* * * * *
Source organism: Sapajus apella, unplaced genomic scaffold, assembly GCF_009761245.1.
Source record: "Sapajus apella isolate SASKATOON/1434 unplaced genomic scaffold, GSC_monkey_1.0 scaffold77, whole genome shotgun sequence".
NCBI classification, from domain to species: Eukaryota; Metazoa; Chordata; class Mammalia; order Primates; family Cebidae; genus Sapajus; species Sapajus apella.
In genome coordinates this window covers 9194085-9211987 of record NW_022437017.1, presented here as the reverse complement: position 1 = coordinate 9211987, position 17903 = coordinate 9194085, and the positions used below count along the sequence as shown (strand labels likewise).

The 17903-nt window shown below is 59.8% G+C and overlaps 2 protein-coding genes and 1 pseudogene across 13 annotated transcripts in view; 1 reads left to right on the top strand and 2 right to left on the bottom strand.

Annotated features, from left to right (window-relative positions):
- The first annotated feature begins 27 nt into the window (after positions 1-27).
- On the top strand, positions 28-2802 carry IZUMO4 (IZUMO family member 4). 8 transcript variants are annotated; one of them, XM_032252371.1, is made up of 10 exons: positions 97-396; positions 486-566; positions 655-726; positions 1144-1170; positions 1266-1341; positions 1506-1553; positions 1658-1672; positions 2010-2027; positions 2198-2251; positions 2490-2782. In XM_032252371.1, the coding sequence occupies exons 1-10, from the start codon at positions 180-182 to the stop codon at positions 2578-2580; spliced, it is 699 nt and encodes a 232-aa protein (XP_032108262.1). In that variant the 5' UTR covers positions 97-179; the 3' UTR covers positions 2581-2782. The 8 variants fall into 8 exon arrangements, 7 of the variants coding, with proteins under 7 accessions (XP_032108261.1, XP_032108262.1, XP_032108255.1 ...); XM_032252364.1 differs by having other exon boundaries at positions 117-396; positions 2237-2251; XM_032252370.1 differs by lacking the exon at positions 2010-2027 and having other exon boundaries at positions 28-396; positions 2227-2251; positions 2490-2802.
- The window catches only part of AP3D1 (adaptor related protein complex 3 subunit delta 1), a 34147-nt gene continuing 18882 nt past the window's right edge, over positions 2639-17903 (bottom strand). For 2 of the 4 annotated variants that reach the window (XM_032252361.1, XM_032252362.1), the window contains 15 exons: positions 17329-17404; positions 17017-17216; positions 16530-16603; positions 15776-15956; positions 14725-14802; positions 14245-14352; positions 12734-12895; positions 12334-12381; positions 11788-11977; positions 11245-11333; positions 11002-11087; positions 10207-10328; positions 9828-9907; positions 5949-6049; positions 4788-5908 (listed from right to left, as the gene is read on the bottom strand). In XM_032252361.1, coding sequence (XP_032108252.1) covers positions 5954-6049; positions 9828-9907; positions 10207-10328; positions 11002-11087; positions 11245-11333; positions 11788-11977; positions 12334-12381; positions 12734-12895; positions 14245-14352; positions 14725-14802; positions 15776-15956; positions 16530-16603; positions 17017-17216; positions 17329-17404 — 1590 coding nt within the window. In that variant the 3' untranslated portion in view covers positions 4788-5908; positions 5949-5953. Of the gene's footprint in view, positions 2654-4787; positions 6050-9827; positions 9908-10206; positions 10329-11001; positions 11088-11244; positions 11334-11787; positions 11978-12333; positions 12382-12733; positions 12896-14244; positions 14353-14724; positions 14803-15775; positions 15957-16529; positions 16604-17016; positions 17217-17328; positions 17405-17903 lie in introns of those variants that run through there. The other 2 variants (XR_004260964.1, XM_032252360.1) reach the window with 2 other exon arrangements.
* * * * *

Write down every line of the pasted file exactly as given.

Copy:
Source organism: Sapajus apella, unplaced genomic scaffold, assembly GCF_009761245.1.
Source record: "Sapajus apella isolate SASKATOON/1434 unplaced genomic scaffold, GSC_monkey_1.0 scaffold77, whole genome shotgun sequence".
NCBI classification, from domain to species: Eukaryota; Metazoa; Chordata; class Mammalia; order Primates; family Cebidae; genus Sapajus; species Sapajus apella.
In genome coordinates this window covers 9194085-9211987 of record NW_022437017.1, presented here as the reverse complement: position 1 = coordinate 9211987, position 17903 = coordinate 9194085, and the positions used below count along the sequence as shown (strand labels likewise).

The 17903-nt window shown below is 59.8% G+C and overlaps 2 protein-coding genes and 1 pseudogene across 13 annotated transcripts in view; 1 reads left to right on the top strand and 2 right to left on the bottom strand.

Annotated features, from left to right (window-relative positions):
- The first annotated feature begins 27 nt into the window (after positions 1-27).
- On the top strand, positions 28-2802 carry IZUMO4 (IZUMO family member 4). 8 transcript variants are annotated; one of them, XM_032252371.1, is made up of 10 exons: positions 97-396; positions 486-566; positions 655-726; positions 1144-1170; positions 1266-1341; positions 1506-1553; positions 1658-1672; positions 2010-2027; positions 2198-2251; positions 2490-2782. In XM_032252371.1, the coding sequence occupies exons 1-10, from the start codon at positions 180-182 to the stop codon at positions 2578-2580; spliced, it is 699 nt and encodes a 232-aa protein (XP_032108262.1). In that variant the 5' UTR covers positions 97-179; the 3' UTR covers positions 2581-2782. The 8 variants fall into 8 exon arrangements, 7 of the variants coding, with proteins under 7 accessions (XP_032108261.1, XP_032108262.1, XP_032108255.1 ...); XM_032252364.1 differs by having other exon boundaries at positions 117-396; positions 2237-2251; XM_032252370.1 differs by lacking the exon at positions 2010-2027 and having other exon boundaries at positions 28-396; positions 2227-2251; positions 2490-2802.
- The window catches only part of AP3D1 (adaptor related protein complex 3 subunit delta 1), a 34147-nt gene continuing 18882 nt past the window's right edge, over positions 2639-17903 (bottom strand). For 2 of the 4 annotated variants that reach the window (XM_032252361.1, XM_032252362.1), the window contains 15 exons: positions 17329-17404; positions 17017-17216; positions 16530-16603; positions 15776-15956; positions 14725-14802; positions 14245-14352; positions 12734-12895; positions 12334-12381; positions 11788-11977; positions 11245-11333; positions 11002-11087; positions 10207-10328; positions 9828-9907; positions 5949-6049; positions 4788-5908 (listed from right to left, as the gene is read on the bottom strand). In XM_032252361.1, coding sequence (XP_032108252.1) covers positions 5954-6049; positions 9828-9907; positions 10207-10328; positions 11002-11087; positions 11245-11333; positions 11788-11977; positions 12334-12381; positions 12734-12895; positions 14245-14352; positions 14725-14802; positions 15776-15956; positions 16530-16603; positions 17017-17216; positions 17329-17404 — 1590 coding nt within the window. In that variant the 3' untranslated portion in view covers positions 4788-5908; positions 5949-5953. Of the gene's footprint in view, positions 2654-4787; positions 6050-9827; positions 9908-10206; positions 10329-11001; positions 11088-11244; positions 11334-11787; positions 11978-12333; positions 12382-12733; positions 12896-14244; positions 14353-14724; positions 14803-15775; positions 15957-16529; positions 16604-17016; positions 17217-17328; positions 17405-17903 lie in introns of those variants that run through there. The other 2 variants (XR_004260964.1, XM_032252360.1) reach the window with 2 other exon arrangements.